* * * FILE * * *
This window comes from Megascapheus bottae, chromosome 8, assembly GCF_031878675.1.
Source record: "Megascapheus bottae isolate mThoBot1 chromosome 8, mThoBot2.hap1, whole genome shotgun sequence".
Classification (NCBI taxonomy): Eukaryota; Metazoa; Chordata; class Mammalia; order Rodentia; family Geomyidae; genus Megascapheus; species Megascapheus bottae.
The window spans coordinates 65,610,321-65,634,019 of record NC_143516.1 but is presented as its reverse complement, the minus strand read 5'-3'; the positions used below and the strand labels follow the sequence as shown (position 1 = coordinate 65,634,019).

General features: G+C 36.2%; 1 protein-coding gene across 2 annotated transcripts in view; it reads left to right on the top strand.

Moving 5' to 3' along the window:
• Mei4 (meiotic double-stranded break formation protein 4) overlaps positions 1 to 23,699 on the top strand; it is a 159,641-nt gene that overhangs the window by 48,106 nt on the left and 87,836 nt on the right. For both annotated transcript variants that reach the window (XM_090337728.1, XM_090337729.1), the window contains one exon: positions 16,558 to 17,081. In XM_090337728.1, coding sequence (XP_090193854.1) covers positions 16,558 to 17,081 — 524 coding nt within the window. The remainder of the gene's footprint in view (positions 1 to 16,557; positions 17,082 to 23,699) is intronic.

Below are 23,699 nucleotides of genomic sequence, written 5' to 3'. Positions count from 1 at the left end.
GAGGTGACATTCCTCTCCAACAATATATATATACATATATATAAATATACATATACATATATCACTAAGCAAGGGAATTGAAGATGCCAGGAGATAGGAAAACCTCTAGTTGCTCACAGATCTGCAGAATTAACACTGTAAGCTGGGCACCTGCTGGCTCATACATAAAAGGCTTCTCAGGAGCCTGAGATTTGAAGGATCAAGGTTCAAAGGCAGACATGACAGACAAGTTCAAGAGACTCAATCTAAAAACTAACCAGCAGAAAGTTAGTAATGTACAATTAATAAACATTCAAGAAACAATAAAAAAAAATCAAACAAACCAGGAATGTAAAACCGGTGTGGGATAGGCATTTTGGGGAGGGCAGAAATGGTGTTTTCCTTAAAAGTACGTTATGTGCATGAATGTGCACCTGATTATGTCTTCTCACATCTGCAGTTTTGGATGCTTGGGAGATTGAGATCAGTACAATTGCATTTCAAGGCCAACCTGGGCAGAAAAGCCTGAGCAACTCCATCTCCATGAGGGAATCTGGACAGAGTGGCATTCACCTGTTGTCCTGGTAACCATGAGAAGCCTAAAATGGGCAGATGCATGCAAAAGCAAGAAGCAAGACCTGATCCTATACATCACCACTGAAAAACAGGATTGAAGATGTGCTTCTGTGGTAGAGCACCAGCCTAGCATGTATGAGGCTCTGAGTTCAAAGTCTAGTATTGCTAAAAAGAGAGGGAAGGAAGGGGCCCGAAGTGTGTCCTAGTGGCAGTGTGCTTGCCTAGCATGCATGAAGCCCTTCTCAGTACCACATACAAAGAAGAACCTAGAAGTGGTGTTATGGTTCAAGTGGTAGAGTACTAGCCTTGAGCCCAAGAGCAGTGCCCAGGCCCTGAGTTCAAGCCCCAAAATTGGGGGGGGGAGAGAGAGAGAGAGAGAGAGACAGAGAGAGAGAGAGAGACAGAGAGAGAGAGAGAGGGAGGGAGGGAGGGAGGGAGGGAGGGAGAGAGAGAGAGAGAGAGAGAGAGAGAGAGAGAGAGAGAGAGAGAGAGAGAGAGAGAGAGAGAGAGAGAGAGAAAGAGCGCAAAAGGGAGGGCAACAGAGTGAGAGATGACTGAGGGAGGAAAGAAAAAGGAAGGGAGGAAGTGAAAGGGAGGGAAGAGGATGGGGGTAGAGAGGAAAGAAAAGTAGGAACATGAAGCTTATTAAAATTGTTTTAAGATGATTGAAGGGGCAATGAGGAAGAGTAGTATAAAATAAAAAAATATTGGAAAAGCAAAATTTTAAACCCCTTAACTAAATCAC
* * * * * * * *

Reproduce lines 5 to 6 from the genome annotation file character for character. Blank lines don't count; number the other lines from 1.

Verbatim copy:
General features: G+C 36.2%; 1 protein-coding gene across 2 annotated transcripts in view; it reads left to right on the top strand.

Moving 5' to 3' along the window: